\r\nOpen IIS Manager and click on IP Address and Domain Restrictions.\r\n\r\nCapture2\r\n\r\n \r\n\r\nFrom this window you can either Add Allow Entry rules or Add Deny Entry rules. These rules would be for manually blocking (or allowing) one IP address or an IP address range. You have to be care when blocking an IP range because you could inadvertently block legitimate traffic. Click on Edit Dynamic Restriction Settings to set the dynamic thresholds for blocking IP addresses.\r\n\r\nimage\r\n\r\n \r\n\r\nClick Edit Feature Settings to set the Deny Action Type. In this example I’ve set Forbidden so blocked requests will receive an http 403 status error. These errors will also be recorded in the site’s log for us to review later.\r\n\r\nimage\r\n\r\n \r\n\r\nOn the Dynamic IP Restriction Settings screen you can choose the maximum number of concurrent requests to block. And you can also Deny IP addresses based on frequency of requests over a period of time.\r\n\r\nCapture4\r\n\r\n \r\n\r\nAs always depending on the volume of your web site’s traffic you should test these settings to ensure that legitimate traffic does not get blocked.\r\n\r\n \r\n

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Testing Dynamic IP Address Blocking

\r\nI didn’t have a real security incident available for testing the DIPR module so I did the next best thing. Using Fiddler the free debugging tool from Telerik and StressStimulus a free load testing plugin from StimulusTechnology I hammered my test virtual server for a few minutes and got the desired results. With Fiddler open you will see the StressStimulus module. From here you can record your test case or open an existing test case as well as edit the test case paramters.\r\n\r\nCapture12\r\n\r\n \r\n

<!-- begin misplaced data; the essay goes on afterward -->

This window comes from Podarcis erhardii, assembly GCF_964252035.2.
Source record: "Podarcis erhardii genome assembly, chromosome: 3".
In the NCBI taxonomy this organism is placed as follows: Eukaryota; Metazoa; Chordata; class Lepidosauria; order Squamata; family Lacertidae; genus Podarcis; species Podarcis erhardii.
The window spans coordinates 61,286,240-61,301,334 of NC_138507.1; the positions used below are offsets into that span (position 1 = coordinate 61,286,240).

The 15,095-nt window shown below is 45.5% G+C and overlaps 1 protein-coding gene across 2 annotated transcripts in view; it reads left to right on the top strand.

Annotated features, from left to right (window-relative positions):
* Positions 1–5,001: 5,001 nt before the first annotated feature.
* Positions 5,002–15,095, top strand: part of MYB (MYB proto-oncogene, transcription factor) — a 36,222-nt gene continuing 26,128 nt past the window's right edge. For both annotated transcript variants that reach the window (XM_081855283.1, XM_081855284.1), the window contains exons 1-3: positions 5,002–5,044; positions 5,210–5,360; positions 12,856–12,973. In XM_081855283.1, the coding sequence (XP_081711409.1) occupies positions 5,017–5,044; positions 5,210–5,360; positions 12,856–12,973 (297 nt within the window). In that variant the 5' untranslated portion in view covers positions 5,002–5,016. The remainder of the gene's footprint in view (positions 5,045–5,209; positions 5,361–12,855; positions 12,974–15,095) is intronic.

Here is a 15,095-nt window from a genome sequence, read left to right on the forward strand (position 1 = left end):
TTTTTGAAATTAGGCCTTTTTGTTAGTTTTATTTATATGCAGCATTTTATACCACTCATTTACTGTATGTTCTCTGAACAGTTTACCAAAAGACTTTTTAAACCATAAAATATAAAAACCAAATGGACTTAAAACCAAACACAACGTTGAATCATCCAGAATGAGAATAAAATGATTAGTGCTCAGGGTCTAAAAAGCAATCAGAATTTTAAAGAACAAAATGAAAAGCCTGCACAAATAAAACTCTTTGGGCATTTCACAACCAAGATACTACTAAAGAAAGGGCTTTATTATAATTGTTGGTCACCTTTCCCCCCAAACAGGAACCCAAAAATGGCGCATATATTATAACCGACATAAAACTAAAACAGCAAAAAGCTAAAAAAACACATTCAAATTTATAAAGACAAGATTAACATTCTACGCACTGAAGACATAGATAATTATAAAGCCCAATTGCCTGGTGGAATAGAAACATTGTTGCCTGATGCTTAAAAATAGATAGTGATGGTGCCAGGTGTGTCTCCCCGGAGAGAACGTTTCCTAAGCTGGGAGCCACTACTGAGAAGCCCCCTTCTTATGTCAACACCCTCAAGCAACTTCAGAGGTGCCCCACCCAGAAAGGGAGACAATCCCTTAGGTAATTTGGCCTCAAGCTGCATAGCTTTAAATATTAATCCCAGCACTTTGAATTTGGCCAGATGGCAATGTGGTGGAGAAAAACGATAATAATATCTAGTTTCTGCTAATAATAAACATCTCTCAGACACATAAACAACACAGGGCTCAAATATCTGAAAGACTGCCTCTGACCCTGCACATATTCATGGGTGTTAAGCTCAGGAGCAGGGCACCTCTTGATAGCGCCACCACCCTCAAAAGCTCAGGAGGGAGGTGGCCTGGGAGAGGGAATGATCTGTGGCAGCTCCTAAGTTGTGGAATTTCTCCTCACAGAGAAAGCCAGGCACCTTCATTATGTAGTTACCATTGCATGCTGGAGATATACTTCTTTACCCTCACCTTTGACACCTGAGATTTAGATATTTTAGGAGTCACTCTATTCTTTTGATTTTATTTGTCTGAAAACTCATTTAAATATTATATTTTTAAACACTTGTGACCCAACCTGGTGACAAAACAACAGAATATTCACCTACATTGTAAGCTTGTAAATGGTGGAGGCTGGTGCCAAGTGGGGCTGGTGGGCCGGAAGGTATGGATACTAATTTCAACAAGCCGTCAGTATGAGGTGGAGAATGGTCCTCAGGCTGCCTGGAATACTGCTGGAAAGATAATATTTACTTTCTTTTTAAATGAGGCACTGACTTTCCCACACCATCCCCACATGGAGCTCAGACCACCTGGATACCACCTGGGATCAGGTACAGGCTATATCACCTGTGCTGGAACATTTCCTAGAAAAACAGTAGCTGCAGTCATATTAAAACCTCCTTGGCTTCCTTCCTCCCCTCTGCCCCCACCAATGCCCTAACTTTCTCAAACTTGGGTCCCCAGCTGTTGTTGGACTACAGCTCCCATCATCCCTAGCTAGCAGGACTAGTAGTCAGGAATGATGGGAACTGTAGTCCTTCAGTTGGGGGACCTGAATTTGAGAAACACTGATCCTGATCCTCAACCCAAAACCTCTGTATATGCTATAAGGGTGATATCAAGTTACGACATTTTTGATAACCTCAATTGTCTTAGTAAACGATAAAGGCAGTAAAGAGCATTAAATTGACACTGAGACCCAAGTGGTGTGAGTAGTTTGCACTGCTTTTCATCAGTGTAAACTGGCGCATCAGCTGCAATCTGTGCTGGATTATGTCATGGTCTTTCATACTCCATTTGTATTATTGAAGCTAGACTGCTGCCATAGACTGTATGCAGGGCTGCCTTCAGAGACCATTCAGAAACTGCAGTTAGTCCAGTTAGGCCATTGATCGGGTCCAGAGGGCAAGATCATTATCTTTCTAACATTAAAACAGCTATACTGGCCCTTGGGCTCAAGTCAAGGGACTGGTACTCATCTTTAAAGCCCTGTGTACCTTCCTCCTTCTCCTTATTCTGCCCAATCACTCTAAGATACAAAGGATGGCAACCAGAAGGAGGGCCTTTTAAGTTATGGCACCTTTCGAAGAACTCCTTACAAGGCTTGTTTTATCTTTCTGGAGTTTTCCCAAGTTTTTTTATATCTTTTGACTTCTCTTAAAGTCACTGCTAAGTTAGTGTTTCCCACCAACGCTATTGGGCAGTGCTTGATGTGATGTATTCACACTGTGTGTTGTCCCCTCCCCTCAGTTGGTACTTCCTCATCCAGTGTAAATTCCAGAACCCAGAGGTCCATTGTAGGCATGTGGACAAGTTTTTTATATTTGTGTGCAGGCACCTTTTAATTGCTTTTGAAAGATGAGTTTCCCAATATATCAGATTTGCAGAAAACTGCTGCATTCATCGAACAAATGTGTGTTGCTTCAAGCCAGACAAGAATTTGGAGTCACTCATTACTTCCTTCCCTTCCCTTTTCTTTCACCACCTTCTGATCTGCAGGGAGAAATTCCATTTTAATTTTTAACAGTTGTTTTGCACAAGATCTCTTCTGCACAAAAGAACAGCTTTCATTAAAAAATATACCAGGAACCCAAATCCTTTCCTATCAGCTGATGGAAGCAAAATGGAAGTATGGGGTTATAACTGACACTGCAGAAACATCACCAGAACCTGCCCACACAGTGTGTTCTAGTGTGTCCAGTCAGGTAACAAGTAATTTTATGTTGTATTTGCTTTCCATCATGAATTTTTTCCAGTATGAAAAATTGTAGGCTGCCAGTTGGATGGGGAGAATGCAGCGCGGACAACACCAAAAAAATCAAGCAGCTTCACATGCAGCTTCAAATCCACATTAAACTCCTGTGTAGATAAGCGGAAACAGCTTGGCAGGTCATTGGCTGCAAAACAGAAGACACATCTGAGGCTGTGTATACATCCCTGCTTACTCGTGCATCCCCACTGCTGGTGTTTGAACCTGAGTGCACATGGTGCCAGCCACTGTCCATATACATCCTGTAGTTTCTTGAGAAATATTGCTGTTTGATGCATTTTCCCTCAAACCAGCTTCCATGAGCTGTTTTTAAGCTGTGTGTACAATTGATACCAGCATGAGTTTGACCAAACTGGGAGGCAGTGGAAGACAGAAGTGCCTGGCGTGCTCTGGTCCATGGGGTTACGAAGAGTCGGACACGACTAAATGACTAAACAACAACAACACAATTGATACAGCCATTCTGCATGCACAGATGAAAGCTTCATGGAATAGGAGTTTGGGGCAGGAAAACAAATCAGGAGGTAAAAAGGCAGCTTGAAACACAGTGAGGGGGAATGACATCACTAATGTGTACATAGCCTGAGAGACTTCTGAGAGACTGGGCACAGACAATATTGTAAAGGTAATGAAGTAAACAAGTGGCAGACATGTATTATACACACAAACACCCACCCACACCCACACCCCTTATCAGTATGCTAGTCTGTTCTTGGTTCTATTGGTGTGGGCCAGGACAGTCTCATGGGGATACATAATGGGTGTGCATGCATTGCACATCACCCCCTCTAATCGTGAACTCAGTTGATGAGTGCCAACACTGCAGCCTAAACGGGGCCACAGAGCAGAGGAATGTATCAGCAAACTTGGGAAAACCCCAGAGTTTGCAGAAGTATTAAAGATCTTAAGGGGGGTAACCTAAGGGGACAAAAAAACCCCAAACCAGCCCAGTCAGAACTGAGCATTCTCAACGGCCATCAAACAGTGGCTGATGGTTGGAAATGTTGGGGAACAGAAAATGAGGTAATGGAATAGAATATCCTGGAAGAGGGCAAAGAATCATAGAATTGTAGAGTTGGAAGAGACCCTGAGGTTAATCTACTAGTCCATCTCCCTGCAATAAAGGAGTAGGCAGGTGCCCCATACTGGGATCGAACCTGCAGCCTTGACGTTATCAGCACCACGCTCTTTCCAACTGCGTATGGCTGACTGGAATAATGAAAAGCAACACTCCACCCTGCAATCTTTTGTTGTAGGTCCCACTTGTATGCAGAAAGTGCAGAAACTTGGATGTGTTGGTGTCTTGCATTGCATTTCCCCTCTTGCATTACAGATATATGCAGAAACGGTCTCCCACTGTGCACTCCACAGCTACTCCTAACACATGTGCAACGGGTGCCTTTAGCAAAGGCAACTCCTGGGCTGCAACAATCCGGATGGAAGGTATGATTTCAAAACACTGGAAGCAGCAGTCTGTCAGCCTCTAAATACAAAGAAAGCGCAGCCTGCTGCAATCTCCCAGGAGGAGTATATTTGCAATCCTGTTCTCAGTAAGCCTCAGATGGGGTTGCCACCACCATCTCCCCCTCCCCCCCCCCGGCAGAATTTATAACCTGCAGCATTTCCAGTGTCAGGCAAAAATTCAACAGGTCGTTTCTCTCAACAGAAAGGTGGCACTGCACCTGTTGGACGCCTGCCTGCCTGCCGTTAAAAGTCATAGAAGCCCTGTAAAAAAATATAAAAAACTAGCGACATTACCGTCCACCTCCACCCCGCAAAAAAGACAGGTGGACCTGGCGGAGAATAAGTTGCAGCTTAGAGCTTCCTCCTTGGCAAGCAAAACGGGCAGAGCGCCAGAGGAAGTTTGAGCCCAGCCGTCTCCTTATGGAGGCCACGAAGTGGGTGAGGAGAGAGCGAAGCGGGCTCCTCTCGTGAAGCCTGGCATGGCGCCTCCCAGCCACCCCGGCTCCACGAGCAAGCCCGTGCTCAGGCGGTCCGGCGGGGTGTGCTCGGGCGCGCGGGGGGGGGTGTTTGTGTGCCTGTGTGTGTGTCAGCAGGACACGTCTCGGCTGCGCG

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Test Results

\r\nStressStimulus gives you multiple detailed charts to review to gauge the performance of your site and identify potential areas of weakness. For my test I choose to hit the wp-login.php page on my test WordPress site with 3 concurrent requests and 100 iterations. The test completed within a few minutes.\r\n

Capture8

\r\n \r\n\r\nVisiting the test page from the server running StressStimulus I get the expected result. It’s blocked by a 403 error.  The full description of this code is 403.502 – Forbidden: Too many requests from the same client IP; Dynamic IP. \r\n

Capture

\r\n \r\n\r\nUsing the Log Parser query below to analyze the site log I see that 331 requests were blocked with a 403.502 status code.\r\n

SELECT TOP 100\r\nSTRCAT(EXTRACT_PATH(cs-uri-stem),'/') AS RequestPath, sc-status,sc-substatus,\r\nEXTRACT_FILENAME(cs-uri-stem) AS RequestedFile,\r\nCOUNT(*) AS TotalHits, c-ip\r\nFROM w3svc.og TO top-403-ip-requests\r\nGROUP BY cs-uri-stem, sc-status,sc-substatus,c-ip\r\nORDER BY TotalHits DESC

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image\r\n\r\n \r\n\r\nFurther examination of the log with Log Parser shows the full break down of the requests blocked with 403 status.\r\n\r\nSELECT TOP 100\r\nSTRCAT(EXTRACT_PATH(cs-uri-stem),’/’) AS RequestPath, sc-status,sc-substatus,\r\nEXTRACT_FILENAME(cs-uri-stem) AS RequestedFile,\r\nCOUNT(*) AS TotalHits, c-ip\r\nFROM w3svc.og TO top-403-ip-requests\r\nwhere sc-status=403\r\nGROUP BY cs-uri-stem, sc-status,sc-substatus,c-ip\r\nORDER BY TotalHits DESC\r\n


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image\r\n\r\n \r\n

Summary

\r\nThe Dynamic IP Restrictions module is available with IIS 8 as well as IIS 7 and IIS 7.5. It is a powerful tool to block automated attacks on your site and requires minimal configuration and maintenance. Thanks for reading.

Peter Viola

Creative, customer focused, results oriented, Senior Web Systems Engineer who enjoys providing the highest level of customer service supporting complex Windows hosting solutions. MCITP, MCSA, MCTS

More Posts - Website